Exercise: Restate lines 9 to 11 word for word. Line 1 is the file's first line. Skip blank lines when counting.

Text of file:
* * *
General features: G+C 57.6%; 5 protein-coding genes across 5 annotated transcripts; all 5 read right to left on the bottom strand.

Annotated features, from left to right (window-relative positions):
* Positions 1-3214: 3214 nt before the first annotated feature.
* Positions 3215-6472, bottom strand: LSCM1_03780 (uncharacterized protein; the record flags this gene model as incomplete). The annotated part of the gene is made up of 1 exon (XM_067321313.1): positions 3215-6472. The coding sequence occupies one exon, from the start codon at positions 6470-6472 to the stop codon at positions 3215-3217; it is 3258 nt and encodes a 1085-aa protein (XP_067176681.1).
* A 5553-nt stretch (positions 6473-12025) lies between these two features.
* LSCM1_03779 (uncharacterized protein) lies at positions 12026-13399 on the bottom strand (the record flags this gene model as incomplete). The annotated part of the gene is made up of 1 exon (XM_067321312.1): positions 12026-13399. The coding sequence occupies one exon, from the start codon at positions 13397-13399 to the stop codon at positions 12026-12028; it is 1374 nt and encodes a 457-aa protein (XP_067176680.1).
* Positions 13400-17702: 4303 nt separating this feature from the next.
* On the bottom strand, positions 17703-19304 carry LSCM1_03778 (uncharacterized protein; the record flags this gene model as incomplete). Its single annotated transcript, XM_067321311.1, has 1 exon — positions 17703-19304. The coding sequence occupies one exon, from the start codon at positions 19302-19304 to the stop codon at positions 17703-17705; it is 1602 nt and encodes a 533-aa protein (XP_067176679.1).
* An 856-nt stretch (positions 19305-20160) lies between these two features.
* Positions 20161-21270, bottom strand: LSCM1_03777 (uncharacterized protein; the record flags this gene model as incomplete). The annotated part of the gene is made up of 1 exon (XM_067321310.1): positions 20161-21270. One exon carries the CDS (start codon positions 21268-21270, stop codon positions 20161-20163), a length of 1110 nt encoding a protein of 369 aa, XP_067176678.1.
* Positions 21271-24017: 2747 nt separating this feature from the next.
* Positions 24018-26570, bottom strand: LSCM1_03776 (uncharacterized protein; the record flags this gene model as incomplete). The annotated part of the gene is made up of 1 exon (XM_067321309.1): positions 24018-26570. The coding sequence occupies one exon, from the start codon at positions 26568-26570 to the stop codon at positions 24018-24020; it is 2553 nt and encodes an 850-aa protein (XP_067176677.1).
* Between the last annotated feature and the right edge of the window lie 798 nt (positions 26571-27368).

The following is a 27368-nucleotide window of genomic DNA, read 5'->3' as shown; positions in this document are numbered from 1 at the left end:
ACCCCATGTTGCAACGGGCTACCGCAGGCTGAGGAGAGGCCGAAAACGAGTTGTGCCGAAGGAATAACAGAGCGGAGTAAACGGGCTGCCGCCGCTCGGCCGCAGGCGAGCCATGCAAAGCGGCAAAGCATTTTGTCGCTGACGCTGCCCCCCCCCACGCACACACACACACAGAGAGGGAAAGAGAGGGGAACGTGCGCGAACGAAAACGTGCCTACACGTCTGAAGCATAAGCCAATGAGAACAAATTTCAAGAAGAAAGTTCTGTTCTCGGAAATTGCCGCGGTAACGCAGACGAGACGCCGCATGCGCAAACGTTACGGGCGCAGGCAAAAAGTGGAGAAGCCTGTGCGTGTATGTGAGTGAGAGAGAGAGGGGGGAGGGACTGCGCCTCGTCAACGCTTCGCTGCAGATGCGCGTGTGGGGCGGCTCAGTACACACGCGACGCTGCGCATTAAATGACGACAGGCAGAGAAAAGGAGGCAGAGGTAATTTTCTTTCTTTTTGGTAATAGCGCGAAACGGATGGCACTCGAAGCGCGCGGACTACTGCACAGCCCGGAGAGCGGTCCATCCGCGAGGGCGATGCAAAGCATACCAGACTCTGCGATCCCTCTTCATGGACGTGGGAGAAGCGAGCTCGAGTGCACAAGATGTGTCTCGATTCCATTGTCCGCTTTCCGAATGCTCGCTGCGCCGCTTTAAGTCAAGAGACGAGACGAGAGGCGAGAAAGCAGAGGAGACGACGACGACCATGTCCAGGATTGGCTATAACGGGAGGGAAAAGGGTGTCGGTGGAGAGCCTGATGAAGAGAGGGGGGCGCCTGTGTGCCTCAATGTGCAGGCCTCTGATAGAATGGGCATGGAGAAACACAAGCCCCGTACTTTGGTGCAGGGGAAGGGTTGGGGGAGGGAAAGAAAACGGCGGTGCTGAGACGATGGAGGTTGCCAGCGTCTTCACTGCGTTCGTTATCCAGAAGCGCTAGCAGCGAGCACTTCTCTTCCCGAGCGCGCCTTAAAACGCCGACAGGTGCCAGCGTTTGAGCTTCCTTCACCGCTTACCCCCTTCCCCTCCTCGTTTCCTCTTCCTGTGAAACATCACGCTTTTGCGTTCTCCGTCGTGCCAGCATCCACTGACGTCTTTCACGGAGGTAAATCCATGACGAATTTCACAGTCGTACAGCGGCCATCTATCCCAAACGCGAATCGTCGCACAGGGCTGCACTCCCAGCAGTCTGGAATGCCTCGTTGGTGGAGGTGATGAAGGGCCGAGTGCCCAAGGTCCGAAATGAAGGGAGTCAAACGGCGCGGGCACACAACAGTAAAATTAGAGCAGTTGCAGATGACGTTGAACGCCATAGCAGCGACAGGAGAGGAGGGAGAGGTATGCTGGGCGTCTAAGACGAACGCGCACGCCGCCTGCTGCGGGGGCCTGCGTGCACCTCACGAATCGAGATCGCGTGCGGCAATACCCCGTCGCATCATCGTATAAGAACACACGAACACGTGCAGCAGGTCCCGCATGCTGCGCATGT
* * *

* An 856-nt stretch (positions 19305-20160) lies between these two features.
* Positions 20161-21270, bottom strand: LSCM1_03777 (uncharacterized protein; the record flags this gene model as incomplete). The annotated part of the gene is made up of 1 exon (XM_067321310.1): positions 20161-21270. One exon carries the CDS (start codon positions 21268-21270, stop codon positions 20161-20163), a length of 1110 nt encoding a protein of 369 aa, XP_067176678.1.
* Positions 21271-24017: 2747 nt separating this feature from the next.